Speakers included Michelle Brané, Director of the Migrant Rights & Justice Program at the Women's Refugee Commission; Greg Chen, Director of Advocacy at the American Immigration Lawyers Association; Megan McKenna, Communications and Advocacy Director for Kids in Need of Defense (KIND); and Leslie E. Vélez, Senior Protection Officer at the United Nations High Commissioner for Refugees.

To listen to a recording of today's call, CLICK HERE.

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Obama Administration Must Not Abandon Protection of Unaccompanied Children

KIND IMAGE - ALWAYS USE

June 30, 2014-- Kids in Need of Defense (KIND) is deeply concerned about the Obama administration's request to Congress for $2 billion to speed the deportations of unaccompanied children arriving to the United States.

"The administration is completely abandoning its responsibility and global leadership in protecting the most vulnerable by denying refugee and trafficked children fair and meaningful access to US protection," said KIND President Wendy Young.

Read more: Obama Administration Must Not Abandon Protection of Unaccompanied Children

Rep. Hakeem Jeffries and House Members Introduce Legislation To Provide Legal Representation Of Unaccompanied Minors

The following is a press release from Rep. Hakeem Jeffries (NY-08) office. 

FOR IMMEDIATE RELEASE
Contact: Stephanie Báez (Jeffries) 917-518-0067
Dan Roth (Bass) 202-225-7084
Benjamin Soskin (Roybal-Allard) 202-225-1766
Courtney Hruska (Chu) 202-225-5464
Viet Shelton (DelBene) 202-225-6311

June 23, 2014

REP. HAKEEM JEFFRIES AND HOUSE MEMBERS INTRODUCE LEGISLATION TO PROVIDE LEGAL REPRESENTATION OF UNACCOMPANIED MINORS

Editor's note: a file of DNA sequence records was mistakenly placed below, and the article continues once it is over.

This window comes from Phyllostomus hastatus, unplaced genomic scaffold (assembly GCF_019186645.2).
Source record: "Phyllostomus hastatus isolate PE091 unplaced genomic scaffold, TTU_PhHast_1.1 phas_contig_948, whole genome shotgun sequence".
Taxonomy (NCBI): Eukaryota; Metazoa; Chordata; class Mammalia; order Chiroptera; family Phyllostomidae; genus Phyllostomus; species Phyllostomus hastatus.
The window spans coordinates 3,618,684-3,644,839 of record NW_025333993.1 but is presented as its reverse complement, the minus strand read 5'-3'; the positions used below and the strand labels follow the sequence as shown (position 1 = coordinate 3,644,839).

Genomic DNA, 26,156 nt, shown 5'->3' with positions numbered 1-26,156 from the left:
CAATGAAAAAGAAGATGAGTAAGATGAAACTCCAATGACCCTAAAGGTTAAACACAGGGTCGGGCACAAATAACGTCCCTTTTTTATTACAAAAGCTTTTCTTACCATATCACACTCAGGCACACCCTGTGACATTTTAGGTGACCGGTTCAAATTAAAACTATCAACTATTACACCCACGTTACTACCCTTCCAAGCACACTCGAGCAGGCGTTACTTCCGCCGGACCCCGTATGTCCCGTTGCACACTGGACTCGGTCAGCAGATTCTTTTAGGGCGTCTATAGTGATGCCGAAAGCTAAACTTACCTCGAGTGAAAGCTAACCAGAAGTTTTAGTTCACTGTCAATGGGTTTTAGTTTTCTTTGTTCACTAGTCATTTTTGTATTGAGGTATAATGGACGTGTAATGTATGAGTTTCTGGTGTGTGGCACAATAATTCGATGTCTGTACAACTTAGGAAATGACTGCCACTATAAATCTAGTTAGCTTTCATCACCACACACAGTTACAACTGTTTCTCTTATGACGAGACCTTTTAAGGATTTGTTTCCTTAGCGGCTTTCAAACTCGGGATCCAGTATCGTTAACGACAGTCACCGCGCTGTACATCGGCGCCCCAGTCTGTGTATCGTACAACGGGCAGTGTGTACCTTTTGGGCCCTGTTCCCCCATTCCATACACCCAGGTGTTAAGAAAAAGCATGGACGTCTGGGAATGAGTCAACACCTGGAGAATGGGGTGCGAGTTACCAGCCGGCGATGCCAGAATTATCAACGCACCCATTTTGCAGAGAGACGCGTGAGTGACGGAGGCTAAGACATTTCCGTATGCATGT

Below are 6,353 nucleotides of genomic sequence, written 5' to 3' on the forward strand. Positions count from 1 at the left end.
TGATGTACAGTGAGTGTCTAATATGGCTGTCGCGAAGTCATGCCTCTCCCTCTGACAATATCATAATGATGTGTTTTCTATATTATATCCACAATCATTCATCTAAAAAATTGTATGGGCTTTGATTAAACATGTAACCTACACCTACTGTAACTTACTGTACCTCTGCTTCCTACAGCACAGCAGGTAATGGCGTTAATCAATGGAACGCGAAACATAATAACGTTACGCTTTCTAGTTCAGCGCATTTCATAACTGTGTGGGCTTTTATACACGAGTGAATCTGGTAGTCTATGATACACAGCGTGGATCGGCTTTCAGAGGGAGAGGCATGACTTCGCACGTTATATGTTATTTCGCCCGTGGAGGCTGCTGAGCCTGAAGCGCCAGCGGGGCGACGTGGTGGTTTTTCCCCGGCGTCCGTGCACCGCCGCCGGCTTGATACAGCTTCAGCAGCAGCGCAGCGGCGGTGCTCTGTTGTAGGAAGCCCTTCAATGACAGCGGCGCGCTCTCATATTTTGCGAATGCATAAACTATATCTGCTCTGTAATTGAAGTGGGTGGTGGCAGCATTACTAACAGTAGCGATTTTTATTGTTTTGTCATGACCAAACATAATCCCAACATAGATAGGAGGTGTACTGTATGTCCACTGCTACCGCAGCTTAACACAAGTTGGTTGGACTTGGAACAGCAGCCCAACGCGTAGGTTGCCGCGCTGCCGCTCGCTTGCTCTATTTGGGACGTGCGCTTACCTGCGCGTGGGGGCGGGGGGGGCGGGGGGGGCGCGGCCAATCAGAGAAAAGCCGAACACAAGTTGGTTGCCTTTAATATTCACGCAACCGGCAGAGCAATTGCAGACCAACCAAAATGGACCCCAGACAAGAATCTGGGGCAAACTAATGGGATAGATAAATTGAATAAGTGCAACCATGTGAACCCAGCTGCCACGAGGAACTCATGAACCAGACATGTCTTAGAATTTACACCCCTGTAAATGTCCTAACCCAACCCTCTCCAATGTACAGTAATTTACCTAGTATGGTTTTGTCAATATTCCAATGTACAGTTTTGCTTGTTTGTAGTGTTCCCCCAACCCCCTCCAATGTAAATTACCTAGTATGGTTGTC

Reps. Jeffries, Bass, Roybal-Allard, Chu, Gutierrez, Deutch and DelBene introduce the Vulnerable Immigrant Voice Act of 2014

VIVA PC 1WASHINGTON – Today, Representatives Hakeem Jeffries (NY-08), Karen Bass (CA-37), Lucille Roybal-Allard (CA-40), and Judy Chu (CA-27) held a press conference to announce introduction of the Vulnerable Immigrant Voice Act of 2014 (VIVA). The legislation would provide legal representation to unaccompanied minors and mentally disabled individuals during immigration proceedings, in the wake of the growing humanitarian crisis we confront.

 

Read more: Rep. Hakeem Jeffries and House Members Introduce Legislation To Provide Legal Representation Of...

Sens. Menendez, Durbin, Hirono, and Reps. Gutierrez and Roybal-Allard Discuss Humanitarian and Refugee Children Crisis at the Border

The following is a press release from the office of Senator Menendez:

Washington, DC – At a press conference today, Senator Robert Menendez (D-NJ), Chairman of the Senate Foreign Relations Committee, was joined by Senators Dick Durbin (D-IL) and Mazie Hirono (D-HI) and Representatives Luis Gutierrez (D-IL) and Lucille Roybal-Allard (D-CA) to address the hemispheric refugee crisis on the Southern border and in Central America. The Members discussed a series of actions and policy changes, on both the domestic and foreign affairs fronts, to better handle the surge of Central Americans being forced to leave their homelands as a result of the alarming levels of violence in the region.

Read more: Sens. Menendez, Durbin, Hirono, and Reps. Gutierrez and Roybal-Allard Discuss Humanitarian and...